Thanks. The manual I have states “Check to see every tie down bracket is held by 3 or more nails”. It sounds like Bill York is being considered the industry standard. No offense intended’ but how did this come to be.
A Couple of notes about Bill York; He has been involved with this process since inception. I have no idea how many inspections he has performed but I am sure not only has he seen it, but discussed it with many. Wind mits are about knowing what to look for and documenting it properly. There is much interpretation to the code and the insurance requirements. I believe he knows, probably better than anyone what the insurance companies(as a whole) are looking for. I think that there are many people who know what they are doing, but he is a standard, right or wrong.
I don’t know for sure, but i believe Bill just took the initiative to dig a little deeper for generally accepted answers to controversial scenarios, much like we have initiated hear with our discussions. Perhaps after awhile we few that kick these scenarios around will be looked upon as experts in the field as well. At that point in time, perhaps we should put together a class as well, it does appear to be lucrative. I believe that Bill Yorks class is somewhat looked upon as the industry leader, not necessarily the industry standard. He is not making the rules to my knowledge (although i know he is very iinvolved in initiating changes), he is simply finding the answers to the discrepancies and sharing his findings with us for a fee, which we aremore than happy to pay
He’s certainly got a lot of support and respect on this board. I will take that as good a reason to take his course as any. I appreciate the feedback. Lets keep up the discussion on these. It’s amazing that nine little questions on a form could be so complicated simply because of lack of definitive explanations.
And we are just getting started. It would be good if a few more people took part. We get a lot of views, but minimal input. Sometimes its good to hear the wrong answers so that those that know the correct answer can explain why. To the viewers out there, don’t be afraid to ask this forum for input, we are all just trying to make the best educated guess
great post john, we all need to add posts such as this to bring out the gray areas of 1802.
i would say that from the pictures I woud rate the connection as other in that a strap or clip while providing uplift must also provide lateral support. Because the strap is not shimmed solidly to the truss it has no lateral support.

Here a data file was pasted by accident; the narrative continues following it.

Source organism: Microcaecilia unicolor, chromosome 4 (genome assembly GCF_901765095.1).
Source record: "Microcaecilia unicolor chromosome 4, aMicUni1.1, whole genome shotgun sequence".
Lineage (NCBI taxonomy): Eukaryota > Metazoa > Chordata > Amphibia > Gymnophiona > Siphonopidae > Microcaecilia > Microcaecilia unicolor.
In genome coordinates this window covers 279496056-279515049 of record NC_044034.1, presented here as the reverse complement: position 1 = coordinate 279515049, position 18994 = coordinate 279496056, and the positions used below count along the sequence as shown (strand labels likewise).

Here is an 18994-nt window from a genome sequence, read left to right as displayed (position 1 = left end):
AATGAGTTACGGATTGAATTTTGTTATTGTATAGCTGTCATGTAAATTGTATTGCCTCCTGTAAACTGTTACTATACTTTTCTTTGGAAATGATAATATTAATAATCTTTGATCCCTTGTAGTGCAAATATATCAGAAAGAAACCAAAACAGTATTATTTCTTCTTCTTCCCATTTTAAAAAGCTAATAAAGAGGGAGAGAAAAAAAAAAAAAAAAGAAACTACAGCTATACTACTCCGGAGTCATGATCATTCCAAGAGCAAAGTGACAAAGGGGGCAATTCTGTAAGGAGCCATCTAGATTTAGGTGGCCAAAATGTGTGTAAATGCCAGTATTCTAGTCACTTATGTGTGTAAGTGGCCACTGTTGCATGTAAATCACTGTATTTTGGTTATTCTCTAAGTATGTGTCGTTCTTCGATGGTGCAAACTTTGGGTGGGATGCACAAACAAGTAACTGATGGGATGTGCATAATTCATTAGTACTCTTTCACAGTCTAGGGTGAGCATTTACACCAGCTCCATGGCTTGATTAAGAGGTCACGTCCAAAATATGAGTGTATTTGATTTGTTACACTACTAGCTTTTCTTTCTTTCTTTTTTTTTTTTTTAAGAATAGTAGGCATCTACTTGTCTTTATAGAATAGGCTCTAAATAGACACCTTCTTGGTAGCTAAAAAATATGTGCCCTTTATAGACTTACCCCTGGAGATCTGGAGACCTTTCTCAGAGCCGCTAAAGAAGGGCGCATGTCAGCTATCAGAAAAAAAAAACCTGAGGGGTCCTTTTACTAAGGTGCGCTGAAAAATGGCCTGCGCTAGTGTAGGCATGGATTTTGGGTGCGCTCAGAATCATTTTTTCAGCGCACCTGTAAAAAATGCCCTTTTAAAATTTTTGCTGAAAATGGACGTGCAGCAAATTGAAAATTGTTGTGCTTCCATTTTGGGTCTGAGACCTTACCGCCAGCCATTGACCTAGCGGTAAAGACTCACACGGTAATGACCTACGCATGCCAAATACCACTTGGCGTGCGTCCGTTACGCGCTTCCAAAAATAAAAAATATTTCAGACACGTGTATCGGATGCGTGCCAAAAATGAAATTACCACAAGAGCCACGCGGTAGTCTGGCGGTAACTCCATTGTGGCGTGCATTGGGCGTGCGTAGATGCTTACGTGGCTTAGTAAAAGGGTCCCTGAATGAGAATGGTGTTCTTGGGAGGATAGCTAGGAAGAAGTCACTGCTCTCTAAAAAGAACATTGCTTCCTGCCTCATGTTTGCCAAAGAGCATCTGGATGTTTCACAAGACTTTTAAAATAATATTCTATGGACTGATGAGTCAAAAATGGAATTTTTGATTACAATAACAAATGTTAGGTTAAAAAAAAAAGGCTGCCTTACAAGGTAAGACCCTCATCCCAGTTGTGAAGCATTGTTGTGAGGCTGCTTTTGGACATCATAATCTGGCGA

Here is another interesting topic. Why does OIR-B1-1802 require that a strap be bent over the top of a truss and have at least one nail in the oppisite face when that is not required by the building code.
Florida Building Code Residental 2007
A continous load path shall be provided to transmit the uplift forces from the rafter or truss ties to the foundation. For rafter construction, straps and or clips shall extend such that the top nail is within 1" of the top of the rafter, or shall be wrapped around the top of the rafter with one or more nails installed on the oppisite face of the rafter
Many of those ‘views’ may be from inspectors not in Florida, such as myself. I suspect many don’t post due to the fact that we tend to get ‘bashed’ by a handful of Florida inspectors with attitudes because it’s a “Florida issue” and doesn’t concern us. So, why bother. Personally, I don’t give a damn what those “my sh*t don’t stink” inspectors think. If it’s related to building science, I’m gonna read it, educate myself, and offer my opinion whenever I feel compelled to do so, as witnessed earlier in this thread.
As for Wind Mits, Florida may be the only state with a wind mitigation program, but I guarantee you that Florida does not have a monopoly on high winds, or the need for high wind resistant construction. Ever hear of tornado’s? Ever visited the East slope of the Rockies? Or the High Plains of the Upper Midwest? Many areas of the country deal with high winds on a daily/weekly/monthly basis, not just when the occasional tropical depression/hurricane force winds move in, a few months of the year. Not belittleing what you guys have to deal with, as I know it’s severity first hand. I’d love to perform a follow-up inspection of a few of the aforementioned inspectors on a home outside of their own backyards.
Wind mitigation is not limited to Florida, Florida was the first for obvious reasons. I heard that NJ was looking at also. I personally like to see other points of views. Other areas of the world have different construction issues they have to deal with, many of, I am glad I do not need to be concerned with.
After living in the North East for many years I am glad I do not have to inspect those home. I have nothing but respect for those that inspect those older homes. I assure you it is much easier to inspect a newer slab on grade home here in Florida, no basement, no, crawl, and next to no attic. All that being said there are several unique items we pay attention to and may seem to do some items backwards. When you build in a hot and humid environment some things have to change.
Wind Mitigation reports are unique to the fact that they are not about building codes, but statistics. These are the items that insurance companies track. It is about loss prevention and not if the proper code or better than code being followed. Anyone doing insurance inspections must just accept it.